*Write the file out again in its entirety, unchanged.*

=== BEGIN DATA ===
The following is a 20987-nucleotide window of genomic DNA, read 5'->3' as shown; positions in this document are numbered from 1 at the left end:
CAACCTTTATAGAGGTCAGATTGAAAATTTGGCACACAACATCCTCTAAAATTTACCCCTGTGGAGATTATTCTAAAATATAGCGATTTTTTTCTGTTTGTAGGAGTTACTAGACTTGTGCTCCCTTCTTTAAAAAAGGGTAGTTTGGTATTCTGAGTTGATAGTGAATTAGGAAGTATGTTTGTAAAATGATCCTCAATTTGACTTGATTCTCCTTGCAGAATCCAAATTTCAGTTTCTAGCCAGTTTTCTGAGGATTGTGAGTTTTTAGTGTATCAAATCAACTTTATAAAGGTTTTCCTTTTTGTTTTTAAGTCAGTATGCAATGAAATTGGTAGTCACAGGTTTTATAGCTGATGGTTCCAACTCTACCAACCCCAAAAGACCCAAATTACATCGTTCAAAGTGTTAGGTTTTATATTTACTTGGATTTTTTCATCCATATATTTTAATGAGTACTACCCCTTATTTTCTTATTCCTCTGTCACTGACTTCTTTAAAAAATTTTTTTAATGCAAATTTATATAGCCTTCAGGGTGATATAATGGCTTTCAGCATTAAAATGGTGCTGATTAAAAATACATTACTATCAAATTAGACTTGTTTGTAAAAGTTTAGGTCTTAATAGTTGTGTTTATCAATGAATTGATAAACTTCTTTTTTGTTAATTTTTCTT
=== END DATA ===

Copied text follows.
The following is a 20987-nucleotide window of genomic DNA, read 5'->3' as shown; positions in this document are numbered from 1 at the left end:
CAACCTTTATAGAGGTCAGATTGAAAATTTGGCACACAACATCCTCTAAAATTTACCCCTGTGGAGATTATTCTAAAATATAGCGATTTTTTTCTGTTTGTAGGAGTTACTAGACTTGTGCTCCCTTCTTTAAAAAAGGGTAGTTTGGTATTCTGAGTTGATAGTGAATTAGGAAGTATGTTTGTAAAATGATCCTCAATTTGACTTGATTCTCCTTGCAGAATCCAAATTTCAGTTTCTAGCCAGTTTTCTGAGGATTGTGAGTTTTTAGTGTATCAAATCAACTTTATAAAGGTTTTCCTTTTTGTTTTTAAGTCAGTATGCAATGAAATTGGTAGTCACAGGTTTTATAGCTGATGGTTCCAACTCTACCAACCCCAAAAGACCCAAATTACATCGTTCAAAGTGTTAGGTTTTATATTTACTTGGATTTTTTCATCCATATATTTTAATGAGTACTACCCCTTATTTTCTTATTCCTCTGTCACTGACTTCTTTAAAAAATTTTTTTAATGCAAATTTATATAGCCTTCAGGGTGATATAATGGCTTTCAGCATTAAAATGGTGCTGATTAAAAATACATTACTATCAAATTAGACTTGTTTGTAAAAGTTTAGGTCTTAATAGTTGTGTTTATCAATGAATTGATAAACTTCTTTTTTGTTAATTTTTCTT